Par Joyce Davis, President, Davis & Goodman International Media Consultants; The World Affairs Council of Harrisburg
Nargiza Alikulova used to think that human development was all about money, helping people live better by increasing their income. Now, she knows that human development is about much more than someone’s financial status. Alikulova, a public relations specialist, was among the 60 people from throughout Uzbekistan who participated in the country's first online school sponsored by the United Nations Development Programme (UNDP), in cooperation with the Republic of Uzbekistan. Alikulova and her colleagues spent a summer month delving deeply into some of the most sensitive issues facing the world today. The online course not only made history in Uzbekistan, but it challenged professionals from throughout the country to look at development issues in a new light – putting people first. “Putting people first means treating them with decency and respect, regardless of disability, ethnicity or class,” explained Alina Akhmerova, Lead researcher at the Center for Economic Research, who directed UNDP's “Summer School”. “We wanted to make this course accessible to people all over the country, and doing it online made that possible.”
Uzbekistan’s school was modeled after a similar program conducted at the Central European University in Budapest in partnership with the UNDP Regional Center at Bratislava. Launched in 2005, the Summer School entitled “Sustainable Human Development: Frameworks to Regional Policies” is designed to help professionals better understand human development concept. The course attracts the wide range of specialists and experts from UNDP Bratislava, universities in the region and UNDP country offices. So far the course seems to be working in combining coursework with the opportunity to put theories to practice. It was part of an initiative that UNDP began in Uzbekistan in 2008 to support government leaders in raising awareness and promoting human development principles throughout the country. UNDP has conducted a series of courses to train professionals as well as government officials in cumin development concept, partnering with the University of World Economy and Diplomacy under the Ministry of Foreign Affairs of the Republic of Uzbekistan But providing the course online was a breakthrough in connecting people from different age groups, professions and regions to learn about human development.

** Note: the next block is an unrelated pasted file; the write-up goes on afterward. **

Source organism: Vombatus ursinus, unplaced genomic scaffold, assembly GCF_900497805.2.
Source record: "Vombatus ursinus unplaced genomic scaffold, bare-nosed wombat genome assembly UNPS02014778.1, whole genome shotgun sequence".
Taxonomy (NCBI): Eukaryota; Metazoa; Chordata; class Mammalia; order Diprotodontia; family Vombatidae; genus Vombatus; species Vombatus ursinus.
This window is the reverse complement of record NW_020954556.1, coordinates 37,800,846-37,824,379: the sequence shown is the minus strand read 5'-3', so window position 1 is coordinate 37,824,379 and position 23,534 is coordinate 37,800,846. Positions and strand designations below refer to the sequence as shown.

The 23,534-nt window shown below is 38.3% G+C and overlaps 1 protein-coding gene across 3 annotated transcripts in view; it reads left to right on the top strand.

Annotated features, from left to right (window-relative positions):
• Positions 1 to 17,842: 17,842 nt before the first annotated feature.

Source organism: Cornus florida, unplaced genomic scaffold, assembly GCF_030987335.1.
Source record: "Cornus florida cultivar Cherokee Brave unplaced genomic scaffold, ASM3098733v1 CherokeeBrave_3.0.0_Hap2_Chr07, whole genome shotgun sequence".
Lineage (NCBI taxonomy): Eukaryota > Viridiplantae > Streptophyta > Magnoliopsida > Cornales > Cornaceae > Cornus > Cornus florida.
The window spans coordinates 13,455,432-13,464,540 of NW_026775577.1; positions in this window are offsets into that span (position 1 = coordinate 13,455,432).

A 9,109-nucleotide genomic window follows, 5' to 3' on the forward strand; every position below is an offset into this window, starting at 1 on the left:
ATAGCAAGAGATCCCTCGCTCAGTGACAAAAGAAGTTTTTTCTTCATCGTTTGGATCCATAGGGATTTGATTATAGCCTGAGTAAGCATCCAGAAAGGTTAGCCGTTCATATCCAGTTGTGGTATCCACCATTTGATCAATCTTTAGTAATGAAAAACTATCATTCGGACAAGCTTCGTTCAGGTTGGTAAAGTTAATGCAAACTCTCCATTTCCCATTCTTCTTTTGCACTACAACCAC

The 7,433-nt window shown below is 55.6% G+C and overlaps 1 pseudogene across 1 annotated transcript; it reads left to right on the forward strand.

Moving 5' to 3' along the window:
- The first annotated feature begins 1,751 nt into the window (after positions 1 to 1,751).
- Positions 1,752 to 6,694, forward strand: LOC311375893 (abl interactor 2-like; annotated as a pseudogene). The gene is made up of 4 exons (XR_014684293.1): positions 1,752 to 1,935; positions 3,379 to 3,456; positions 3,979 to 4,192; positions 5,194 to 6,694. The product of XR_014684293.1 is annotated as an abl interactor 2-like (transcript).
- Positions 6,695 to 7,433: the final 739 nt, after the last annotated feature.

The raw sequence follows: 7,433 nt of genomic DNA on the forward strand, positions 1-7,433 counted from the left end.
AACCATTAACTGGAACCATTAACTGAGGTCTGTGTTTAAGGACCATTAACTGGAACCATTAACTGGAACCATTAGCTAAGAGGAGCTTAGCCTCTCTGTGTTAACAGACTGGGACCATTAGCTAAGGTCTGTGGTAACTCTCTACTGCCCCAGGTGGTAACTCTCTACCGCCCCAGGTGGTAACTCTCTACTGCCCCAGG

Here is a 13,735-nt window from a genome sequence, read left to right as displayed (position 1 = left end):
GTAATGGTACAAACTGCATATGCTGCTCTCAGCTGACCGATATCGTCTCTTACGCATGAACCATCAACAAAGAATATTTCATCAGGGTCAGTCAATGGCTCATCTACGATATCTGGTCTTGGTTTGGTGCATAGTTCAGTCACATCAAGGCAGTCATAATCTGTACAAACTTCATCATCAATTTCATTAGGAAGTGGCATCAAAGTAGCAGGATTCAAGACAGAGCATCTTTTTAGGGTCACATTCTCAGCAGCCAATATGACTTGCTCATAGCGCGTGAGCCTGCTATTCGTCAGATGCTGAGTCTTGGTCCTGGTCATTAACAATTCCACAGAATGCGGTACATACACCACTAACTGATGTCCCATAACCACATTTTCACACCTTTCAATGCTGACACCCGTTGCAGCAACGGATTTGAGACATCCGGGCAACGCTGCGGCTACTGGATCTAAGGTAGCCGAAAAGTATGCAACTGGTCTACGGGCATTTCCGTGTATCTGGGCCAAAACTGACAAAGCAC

Because classwork could be done at home and suitable to the student's schedule, it brought together a diverse group of people who might not otherwise have been able to participate because of work schedules and commuting difficulties. “I was able to track when the participants were actually online,” Akhmerova said. “Most of them did their work between midnight and 3 am, when their households were quiet and they could focus better on learning these new ideas.” Alikulova and most of the other students of UNDP's virtual “Summer School” had only minimal understanding of human development concepts. They spent summer vacation reading articles and books, debating ideas online, and undergoing regular testing in a rigorous program designed to push them to challenge their ideas and assumptions about social issues. They frequently tackled provocative issues. “For example, we talked about social inclusion and tried to help people understand just what that means,” she said. Many had never thought about whether they should make a conscious effort to reach out to the isolated groups, such as people with disabilities ensuring that they are welcome in the mainstream society. And many are unaccustomed to talking publicly about such issues. “Human development is a new concept in Uzbekistan as in other parts of the world,” Alikulova said. “I didn't really understand human development, and this course taught us that people should be at the center of development programs. “It's not all about income or money,” she said. “Development is also about gender equality, globalization and appreciating cultural differences. It even includes good health.” The school proved to be a life-changing experience for many of the participants. “I saw people's attitudes change, especially in the older people who had become more rigid in their thinking,” said Alikulova. “They were challenged to think for themselves and not to simply accept old attitudes and old ideas.”